Natural gas is widely recognized as a clean-burning fossil fuel compared to other fossil fuels such as oil or coal with respect to greenhouse gas (GHG) emissions. Through our Marcellus and Utica Shale development and expansion of pipeline infrastructure in Appalachia, National Fuel has played a key role in increasing the availability and accessibility of clean-burning natural gas in the northeastern United States and eastern Canada. The increase in the use of natural gas for power generation and in manufacturing has been the primary driver of the country’s overall reduction in GHG emissions and improved energy reliability for the U.S. economy.
While natural gas has lower GHG emissions than other fossil fuels, the natural gas value chain can and does result in GHG emissions, including methane. National Fuel recognizes that we play an important role in reducing GHG emissions. That is why we continue to direct our efforts toward implementing best practices and technologies, investing in the modernization of our pipeline infrastructure and ensuring compliance with stringent federal and state regulations as the best ways to have a meaningful impact on reducing GHG emissions.
Consistent with many of our peers, we do not report GHG emissions reduction targets due to a number of factors. With frequent changes to baseline GHG reporting rules, the unique nature of our assets and operations and the variety of factors at play in evaluating our total GHG emissions, we choose instead to focus our efforts and resources on implementing day-to-day activities and processes that can generate continuous, daily improvements instead of a specific, extended reduction target. In that regard, National Fuel Gas Company and five of our subsidiaries that span all key sectors of the natural gas value chain participate in the U.S. Environmental Protection Agency’s (EPA) Natural Gas STAR Methane Challenge Program. This voluntary program within the energy industry is designed to provide a transparent platform for utilities, pipeline and storage companies, and energy producers to make, track and communicate commitments to reduce methane emissions.
The company’s exploration and production subsidiary, Seneca Resources, is focused on minimizing GHG emissions and other air criteria pollutants to be responsive to our stakeholders’ environmental concerns and reduce the risk for lost revenues.
Seneca Resources regularly reviews emissions management and monitoring protocols. Seneca Resources has implemented a number of initiatives, technologies and processes to ensure compliance with federal and state reporting regulations and continuously seeks out new ways to minimize GHG and other air emissions generated by operations. Such activities include:
Seneca Resources complies with all federal EPA Greenhouse Gas Reporting Program (GHGRP) reporting requirements for facilities that qualify under the regulations. Facility-level data is publicly available at the EPA’s Facility-Level Information on the Greenhouse Gases Tool (FLIGHT) website.
For Seneca Resources’ Marcellus and Utica Shale operations, Seneca Resources reports air and GHG emissions data, including methane, on an annual basis to the Pennsylvania Department of Environmental Protection (PaDEP), which is available on PaDEP’s Unconventional Natural Gas Emission Inventory. In 2018, Seneca Resources’ methane emissions represented 0.037% of the total Appalachian natural gas production for the calendar year.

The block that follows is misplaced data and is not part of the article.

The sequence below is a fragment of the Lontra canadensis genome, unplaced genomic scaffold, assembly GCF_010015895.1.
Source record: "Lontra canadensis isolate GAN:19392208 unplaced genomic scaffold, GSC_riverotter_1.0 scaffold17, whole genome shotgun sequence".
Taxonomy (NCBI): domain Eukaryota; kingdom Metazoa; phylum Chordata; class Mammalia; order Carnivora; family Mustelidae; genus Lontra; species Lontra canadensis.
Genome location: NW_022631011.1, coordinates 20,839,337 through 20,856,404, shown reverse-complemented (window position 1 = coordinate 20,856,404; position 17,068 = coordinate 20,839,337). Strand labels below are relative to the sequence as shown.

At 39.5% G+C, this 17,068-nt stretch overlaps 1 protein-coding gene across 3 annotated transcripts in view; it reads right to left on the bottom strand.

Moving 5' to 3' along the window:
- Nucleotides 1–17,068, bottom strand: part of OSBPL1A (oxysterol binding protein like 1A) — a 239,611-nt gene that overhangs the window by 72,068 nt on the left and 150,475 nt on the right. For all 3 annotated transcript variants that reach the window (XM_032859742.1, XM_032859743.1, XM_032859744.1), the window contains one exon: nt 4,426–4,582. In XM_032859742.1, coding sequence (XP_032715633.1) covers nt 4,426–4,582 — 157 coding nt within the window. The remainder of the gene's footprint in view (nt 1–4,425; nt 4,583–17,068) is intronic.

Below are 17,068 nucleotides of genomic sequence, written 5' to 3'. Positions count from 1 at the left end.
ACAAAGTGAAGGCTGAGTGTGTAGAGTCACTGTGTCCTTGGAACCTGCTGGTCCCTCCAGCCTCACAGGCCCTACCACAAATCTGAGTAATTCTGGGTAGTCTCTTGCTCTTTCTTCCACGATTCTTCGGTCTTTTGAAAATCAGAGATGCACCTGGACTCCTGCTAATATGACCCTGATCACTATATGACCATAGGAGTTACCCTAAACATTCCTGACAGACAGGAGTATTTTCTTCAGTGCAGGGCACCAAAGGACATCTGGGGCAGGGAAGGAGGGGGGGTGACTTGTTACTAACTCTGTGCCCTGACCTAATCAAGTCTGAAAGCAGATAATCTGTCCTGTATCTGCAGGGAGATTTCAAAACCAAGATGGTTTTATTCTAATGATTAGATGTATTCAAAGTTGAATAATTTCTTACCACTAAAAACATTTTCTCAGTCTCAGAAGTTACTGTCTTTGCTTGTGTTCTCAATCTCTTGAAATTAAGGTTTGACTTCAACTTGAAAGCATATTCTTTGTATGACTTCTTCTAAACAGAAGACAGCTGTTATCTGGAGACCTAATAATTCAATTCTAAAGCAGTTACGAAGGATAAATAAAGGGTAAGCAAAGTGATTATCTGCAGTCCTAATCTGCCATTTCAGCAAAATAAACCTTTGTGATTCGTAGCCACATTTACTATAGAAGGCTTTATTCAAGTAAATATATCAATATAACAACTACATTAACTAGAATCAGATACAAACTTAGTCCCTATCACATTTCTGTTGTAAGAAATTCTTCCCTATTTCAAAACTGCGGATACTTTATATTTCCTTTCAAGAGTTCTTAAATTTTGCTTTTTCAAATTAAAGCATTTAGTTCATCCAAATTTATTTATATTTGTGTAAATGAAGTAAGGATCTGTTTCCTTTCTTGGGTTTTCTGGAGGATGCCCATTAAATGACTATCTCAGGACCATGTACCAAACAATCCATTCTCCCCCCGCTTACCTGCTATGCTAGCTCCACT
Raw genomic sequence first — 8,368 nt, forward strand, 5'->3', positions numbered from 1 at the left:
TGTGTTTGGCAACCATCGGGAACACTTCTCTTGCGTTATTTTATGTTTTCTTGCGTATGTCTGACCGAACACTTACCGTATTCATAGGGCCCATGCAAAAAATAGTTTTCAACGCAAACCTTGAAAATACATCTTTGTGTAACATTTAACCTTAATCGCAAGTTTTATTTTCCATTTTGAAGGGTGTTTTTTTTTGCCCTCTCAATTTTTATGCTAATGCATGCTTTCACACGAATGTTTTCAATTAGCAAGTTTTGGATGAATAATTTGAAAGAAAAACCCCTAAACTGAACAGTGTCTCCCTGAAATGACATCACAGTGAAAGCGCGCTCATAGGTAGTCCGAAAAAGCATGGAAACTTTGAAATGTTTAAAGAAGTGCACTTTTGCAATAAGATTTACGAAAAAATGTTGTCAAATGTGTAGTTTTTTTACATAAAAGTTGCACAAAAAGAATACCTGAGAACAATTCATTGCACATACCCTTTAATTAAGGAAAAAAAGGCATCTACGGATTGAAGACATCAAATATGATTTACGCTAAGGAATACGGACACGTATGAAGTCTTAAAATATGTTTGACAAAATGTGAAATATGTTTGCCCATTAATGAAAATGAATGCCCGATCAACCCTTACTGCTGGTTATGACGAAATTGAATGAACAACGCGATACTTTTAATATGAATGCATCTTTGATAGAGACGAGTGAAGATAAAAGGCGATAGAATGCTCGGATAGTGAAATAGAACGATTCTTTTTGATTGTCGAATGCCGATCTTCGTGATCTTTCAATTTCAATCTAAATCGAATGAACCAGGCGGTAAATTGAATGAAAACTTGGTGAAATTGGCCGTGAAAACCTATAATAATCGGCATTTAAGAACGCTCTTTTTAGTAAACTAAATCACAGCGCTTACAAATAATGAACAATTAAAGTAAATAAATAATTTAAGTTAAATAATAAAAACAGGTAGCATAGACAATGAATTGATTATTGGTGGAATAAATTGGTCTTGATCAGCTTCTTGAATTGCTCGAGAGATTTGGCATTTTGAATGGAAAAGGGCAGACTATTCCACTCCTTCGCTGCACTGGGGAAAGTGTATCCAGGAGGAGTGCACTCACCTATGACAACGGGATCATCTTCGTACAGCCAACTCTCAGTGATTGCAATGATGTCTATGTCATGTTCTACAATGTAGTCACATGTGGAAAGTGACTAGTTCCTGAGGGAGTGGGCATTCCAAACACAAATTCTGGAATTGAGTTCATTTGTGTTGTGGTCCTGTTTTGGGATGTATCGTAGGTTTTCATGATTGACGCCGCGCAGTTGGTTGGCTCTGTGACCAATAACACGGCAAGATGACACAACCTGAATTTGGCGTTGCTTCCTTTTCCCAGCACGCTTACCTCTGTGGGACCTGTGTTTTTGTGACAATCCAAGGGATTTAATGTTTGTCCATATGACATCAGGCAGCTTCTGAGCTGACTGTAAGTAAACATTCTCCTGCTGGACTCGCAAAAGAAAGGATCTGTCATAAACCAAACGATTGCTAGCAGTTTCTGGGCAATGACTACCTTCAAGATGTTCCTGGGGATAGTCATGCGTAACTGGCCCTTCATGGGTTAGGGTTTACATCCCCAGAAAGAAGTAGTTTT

Seneca Resources participates in The Environmental Partnership, a group organized by the American Petroleum Institute committed to improving the natural gas and oil industry’s environmental performance. The Environmental Partnership has developed three separate environmental performance programs for participating companies to implement and phase into their operations that began Jan. 1, 2018. These programs were selected based on EPA emissions data and are designed to reduce emissions of methane and volatile organic compounds (VOCs), using proven best practices and cost-effective technologies. Areas of focus include:
Since 2015, Seneca Resources has voluntarily participated in the EPA’s Natural Gas STAR Program, which is designed to provide oil and gas companies with a framework for implementing methane-reducing technologies and practices, and to document emission-reduction activities. As part of the program, Seneca Resources has committed to implement a number of best management practices for reducing methane emissions where feasible, often beyond regulatory requirements, and reports these methane reduction actions annually to the EPA.
Demonstrating commitment to responsible oil and gas development, Seneca Resources has voluntarily participated in the EPA’s Natural Gas STAR Methane Challenge Program since 2018. The Methane Challenge Program is voluntary and is focused on the reduction of methane emissions through the use of technology and/or process improvements. The program is structured to allow participation in different operational segments ranging from production through distribution. Seneca Resources has chosen to participate in the following operations segments: Onshore Production, Gathering and Boosting, and Natural Gas Processing. For each operational segment, the EPA has identified a number of emission sources for which a company may choose to commit to reduce emissions through several mitigation options. Participants of the program will report annually to the EPA.
Seneca Resources employs “green completion” techniques on nearly all Marcellus and Utica Shale development wells. Seneca Resources avoids venting or flaring during a well’s initial production whenever possible to minimize methane emissions. All of Seneca Resources’ development wells in fiscal 2019 employed green completions.